Naturally, you want your wedding day to be as seamless as possible and move naturally from ceremony to reception. However, it's important to remember that no matter if you have one hour or three hours between events, with some solid planning, activities for guests, and a positive attitude, people will be ready to celebrate with you all night long.

Guide to a Typical Wedding Timeline

Civil Ceremony

A very simple ceremony with no readings, special wording or photographs can be as short as 10 minutes. However, most ceremonies usually take approximately 20 to 30 minutes.

Church Ceremony

Religious ceremonies can vary in length, and we recommend you discuss them with your Church. As a guide;

  • Church of England – 40 to 50 minutes
  • Catholic with Mass – 1 hour 30 minutes
  • Catholic without Mass – 45 minutes to 1 hour
  • Methodist and Baptist – 30 minutes to 45 minutes

Most couples tend to have photos at the Church after the service. These usually take about 15 to 30 minutes, depending on how many pictures you would like. We recommend speaking with your photographer.

When factoring in your timings, it's important to allow time for your guests to get into cars or other transport and travel the Great Tythe Barn!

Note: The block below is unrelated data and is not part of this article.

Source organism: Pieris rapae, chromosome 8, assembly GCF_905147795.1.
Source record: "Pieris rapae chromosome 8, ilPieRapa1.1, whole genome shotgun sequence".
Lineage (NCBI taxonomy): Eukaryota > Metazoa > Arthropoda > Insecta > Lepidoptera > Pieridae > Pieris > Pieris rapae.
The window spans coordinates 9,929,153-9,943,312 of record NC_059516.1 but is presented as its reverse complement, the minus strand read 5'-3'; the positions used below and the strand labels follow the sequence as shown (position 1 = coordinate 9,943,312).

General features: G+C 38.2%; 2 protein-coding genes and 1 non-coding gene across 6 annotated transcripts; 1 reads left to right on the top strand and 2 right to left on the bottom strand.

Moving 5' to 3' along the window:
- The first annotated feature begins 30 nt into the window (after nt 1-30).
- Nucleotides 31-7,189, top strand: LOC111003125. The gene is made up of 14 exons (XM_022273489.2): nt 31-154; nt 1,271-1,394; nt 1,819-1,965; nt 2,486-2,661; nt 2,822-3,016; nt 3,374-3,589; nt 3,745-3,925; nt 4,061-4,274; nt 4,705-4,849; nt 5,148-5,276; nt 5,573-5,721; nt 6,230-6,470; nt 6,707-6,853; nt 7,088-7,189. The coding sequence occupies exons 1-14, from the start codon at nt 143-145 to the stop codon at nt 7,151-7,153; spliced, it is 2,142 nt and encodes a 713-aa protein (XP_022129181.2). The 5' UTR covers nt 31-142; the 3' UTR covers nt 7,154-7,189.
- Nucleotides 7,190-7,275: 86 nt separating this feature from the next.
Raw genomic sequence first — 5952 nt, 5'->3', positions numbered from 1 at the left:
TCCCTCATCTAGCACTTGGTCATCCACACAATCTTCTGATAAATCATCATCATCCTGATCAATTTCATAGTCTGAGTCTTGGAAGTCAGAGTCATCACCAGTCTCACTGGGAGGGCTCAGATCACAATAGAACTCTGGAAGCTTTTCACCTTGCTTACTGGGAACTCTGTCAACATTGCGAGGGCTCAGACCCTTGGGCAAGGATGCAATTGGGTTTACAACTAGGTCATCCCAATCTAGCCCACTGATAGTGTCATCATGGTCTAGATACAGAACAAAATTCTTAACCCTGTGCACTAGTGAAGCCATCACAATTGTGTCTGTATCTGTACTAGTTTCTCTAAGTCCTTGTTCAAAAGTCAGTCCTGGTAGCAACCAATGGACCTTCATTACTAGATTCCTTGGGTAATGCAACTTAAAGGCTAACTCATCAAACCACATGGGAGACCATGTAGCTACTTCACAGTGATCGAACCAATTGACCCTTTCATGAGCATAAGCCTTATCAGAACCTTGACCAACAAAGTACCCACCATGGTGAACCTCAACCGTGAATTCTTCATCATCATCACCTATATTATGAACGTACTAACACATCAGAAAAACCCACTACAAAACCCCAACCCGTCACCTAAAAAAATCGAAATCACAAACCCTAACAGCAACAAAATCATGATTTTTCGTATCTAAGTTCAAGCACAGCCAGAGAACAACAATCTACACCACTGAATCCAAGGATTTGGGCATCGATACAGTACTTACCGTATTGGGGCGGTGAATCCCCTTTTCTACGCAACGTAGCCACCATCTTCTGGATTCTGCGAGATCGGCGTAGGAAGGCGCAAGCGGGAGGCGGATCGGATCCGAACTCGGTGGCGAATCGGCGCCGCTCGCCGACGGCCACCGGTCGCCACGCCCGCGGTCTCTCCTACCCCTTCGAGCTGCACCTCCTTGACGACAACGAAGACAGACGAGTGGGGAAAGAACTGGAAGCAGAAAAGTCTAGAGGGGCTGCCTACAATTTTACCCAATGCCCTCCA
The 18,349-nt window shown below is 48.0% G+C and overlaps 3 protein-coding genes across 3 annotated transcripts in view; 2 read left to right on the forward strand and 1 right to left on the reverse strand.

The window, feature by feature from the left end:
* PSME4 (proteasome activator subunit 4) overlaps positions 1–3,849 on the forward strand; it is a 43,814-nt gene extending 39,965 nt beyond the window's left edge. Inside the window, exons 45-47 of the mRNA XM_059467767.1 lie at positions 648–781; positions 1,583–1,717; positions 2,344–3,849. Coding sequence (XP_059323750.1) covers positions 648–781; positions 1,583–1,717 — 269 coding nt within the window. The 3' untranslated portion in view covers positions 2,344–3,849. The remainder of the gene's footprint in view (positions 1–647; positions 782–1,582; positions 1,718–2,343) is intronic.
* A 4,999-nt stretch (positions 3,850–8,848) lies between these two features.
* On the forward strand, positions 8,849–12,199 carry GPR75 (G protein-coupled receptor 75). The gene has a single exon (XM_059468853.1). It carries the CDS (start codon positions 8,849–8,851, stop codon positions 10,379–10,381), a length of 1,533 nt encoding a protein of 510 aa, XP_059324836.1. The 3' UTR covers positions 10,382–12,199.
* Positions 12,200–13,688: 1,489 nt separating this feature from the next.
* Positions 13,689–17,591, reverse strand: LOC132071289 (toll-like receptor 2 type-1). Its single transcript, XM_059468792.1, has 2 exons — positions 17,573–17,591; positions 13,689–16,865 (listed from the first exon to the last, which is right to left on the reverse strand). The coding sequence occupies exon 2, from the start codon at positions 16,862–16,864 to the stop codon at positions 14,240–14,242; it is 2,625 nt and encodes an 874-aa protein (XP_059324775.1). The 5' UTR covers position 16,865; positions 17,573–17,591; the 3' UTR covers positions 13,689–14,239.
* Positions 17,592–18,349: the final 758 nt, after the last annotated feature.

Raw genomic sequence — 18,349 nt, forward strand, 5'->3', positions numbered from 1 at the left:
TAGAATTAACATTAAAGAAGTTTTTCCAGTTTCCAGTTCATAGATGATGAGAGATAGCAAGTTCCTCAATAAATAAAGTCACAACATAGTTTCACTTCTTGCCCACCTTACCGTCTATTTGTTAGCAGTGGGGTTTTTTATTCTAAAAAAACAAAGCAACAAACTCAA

Reception Drinks

We recommend leaving an hour and a half for your reception drinks. This will enable you to spend some time with your guests before the wedding breakfast has some photographs taken.

Receiving Line

If you choose to have a receiving line, the time can vary depending upon the number of guests but can take between 15 and 45 minutes.

Wedding Breakfast and speeches

We recommend allowing between 2 hours and 2 and a half hours for the wedding breakfast and Speeches. It can vary depending upon the number and also the menu.

Room Turnaround (if required)

We suggest leaving 45minutes – 1 hour to turn the barn from your Wedding Breakfast to an Evening Party Celebration Room. This is a natural break in the day and is a perfect time for your guests to enjoy a cup of tea or coffee, check in to their rooms or freshen up ready for the evening reception.

An example of a Civil Ceremony Timeline


Groom arrives at the Venue

12.15 pm

Guests and registrars arrive at Venue

12.40 pm

The registrar interviews groom

12.50 pm

Registrars interview the bride


Civil Ceremony

1.30 pm

Drinks reception, canapés and photographs


Receiving line (optional)


Wedding breakfast & Speeches


Cutting of the Cake & Room turnaround


Evening reception guests arrive


First dance


Evening catering served

12 am

Music and evening reception to end